Join Derrick Story for an in-depth discussion in this video Using the Color brick, part of Aperture 2 Essential Training.
Let's take a look at the Color Brick right down here.…Well, I tell you this is a fun area.…This is more fun than playing with Crayola crayons and more powerful tool.…So what we have in the color brick is that we have some predefined colors here that we can work with, a red, yellow,…green, blue, a dark blue and a magenta and in the earlier versions…of Aperture we were limited to just working with these colors.…So you would look at your image and go oh, I want to work on the yellow.…There is a lot of yellow and you could play with the Hue which would be changing its actual color.…
You could work with the Saturation of that color which makes the color more intense or less intense.…You could work with the Luminance and that would make it brighter or darker and then the Range sort…of allows you to shift it all one way or another.…So we have these basic sliders.…The thing that happened in the later versions of Aperture is that now we also get the eyedropper that allows us to click…on a particular color and work just with it.…
- Understanding Aperture terms, interface, preferences, and workflow
- Creating metadata presets and adding keywords on import
- Importing images from a digital camera, hard drive, or iPhoto library
- Using tethered shooting
- Viewing images with previews, slideshows, and metadata overlays
- Comparing, selecting, and organizing images
- Correcting white balance, exposure, levels, and color
- Using Retouch, Straighten, Crop, Vignette, and other image adjustments
- Applying sharpening and noise reduction adjustments
- Searching for images and creating Smart Albums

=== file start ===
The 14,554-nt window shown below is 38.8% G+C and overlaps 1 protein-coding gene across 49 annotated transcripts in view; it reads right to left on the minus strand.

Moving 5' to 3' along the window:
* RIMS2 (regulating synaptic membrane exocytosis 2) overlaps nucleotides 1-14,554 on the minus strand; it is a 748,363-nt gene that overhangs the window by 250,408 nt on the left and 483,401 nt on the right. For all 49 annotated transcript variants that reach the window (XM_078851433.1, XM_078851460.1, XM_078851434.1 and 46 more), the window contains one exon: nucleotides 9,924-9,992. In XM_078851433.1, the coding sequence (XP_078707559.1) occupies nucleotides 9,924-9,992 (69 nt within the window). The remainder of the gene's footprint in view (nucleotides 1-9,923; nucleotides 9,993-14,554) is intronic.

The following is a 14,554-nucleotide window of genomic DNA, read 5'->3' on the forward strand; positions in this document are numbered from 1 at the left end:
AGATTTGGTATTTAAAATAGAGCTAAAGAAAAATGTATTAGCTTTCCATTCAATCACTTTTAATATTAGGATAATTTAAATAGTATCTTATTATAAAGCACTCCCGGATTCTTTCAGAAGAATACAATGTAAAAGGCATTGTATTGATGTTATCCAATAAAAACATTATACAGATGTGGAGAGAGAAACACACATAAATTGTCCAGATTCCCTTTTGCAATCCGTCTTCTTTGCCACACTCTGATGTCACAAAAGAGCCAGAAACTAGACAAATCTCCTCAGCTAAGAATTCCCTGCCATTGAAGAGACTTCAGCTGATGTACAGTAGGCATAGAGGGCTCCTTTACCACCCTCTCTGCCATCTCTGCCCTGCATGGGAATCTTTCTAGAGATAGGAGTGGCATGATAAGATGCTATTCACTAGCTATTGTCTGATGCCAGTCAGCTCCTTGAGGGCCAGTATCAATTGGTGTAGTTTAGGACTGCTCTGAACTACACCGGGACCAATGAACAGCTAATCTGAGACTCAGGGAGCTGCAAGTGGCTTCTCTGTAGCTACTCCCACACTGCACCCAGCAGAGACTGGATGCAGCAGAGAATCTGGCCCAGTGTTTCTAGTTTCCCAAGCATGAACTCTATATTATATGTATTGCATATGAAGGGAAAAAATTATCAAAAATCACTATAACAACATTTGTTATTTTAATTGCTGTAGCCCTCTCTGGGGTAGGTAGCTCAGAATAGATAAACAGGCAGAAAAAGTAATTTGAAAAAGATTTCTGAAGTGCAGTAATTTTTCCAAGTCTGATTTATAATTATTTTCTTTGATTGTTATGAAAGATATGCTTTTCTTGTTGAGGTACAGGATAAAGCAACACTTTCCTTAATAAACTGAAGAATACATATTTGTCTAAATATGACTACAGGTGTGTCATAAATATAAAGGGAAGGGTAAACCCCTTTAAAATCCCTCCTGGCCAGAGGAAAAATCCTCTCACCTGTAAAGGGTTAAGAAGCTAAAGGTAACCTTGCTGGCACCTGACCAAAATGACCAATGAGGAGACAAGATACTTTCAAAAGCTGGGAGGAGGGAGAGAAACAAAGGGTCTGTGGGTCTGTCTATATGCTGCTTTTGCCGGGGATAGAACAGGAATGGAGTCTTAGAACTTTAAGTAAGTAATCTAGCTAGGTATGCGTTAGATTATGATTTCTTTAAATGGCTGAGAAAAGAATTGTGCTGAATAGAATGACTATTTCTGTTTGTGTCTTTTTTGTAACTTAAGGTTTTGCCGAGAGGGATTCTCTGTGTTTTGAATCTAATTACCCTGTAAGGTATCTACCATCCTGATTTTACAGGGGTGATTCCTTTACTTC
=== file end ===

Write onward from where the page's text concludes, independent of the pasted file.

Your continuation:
- Exporting, archiving, and backing up photos
- Designing books, publishing web galleries, and printing images
Skill Level Beginner
Q: Are there a way to increase the font size in Aperture?
A: Not in Aperture itself, but you can use the zoom feature built into your operating system. (Aperture is a Mac-only program, by the way.) Go to the Apple menu and open System Preferences. Choose Universal Access. Turn on Zoom under the Seeing tab. Then, in any application, you can press Shift+Cmd+Plus to zoom in and Shift+Cmd+Minus to zoom out.
We advise you do not lower the screen resolution unless it's absolutely necessary, as that approach tends to make images softer than they really are. But if your sight is very poor, the tradeoff might be worth it.
1. Getting Started
2. Importing Images
3. Viewing Images
4. Comparing, Selecting, and Organizing Images
5. Making Basic Image Adjustments
6. Making Additional Image Adjustments
7. Using Unique Aperture Tools
8. Modifying Metadata
9. Searching for Images
10. Exporting Images
Using the Export plug-ins3m 27s
11. Archiving Photos
12. Using Aperture's Book-Making and Design Tools
13. Building Web Pages
14. Printing Images
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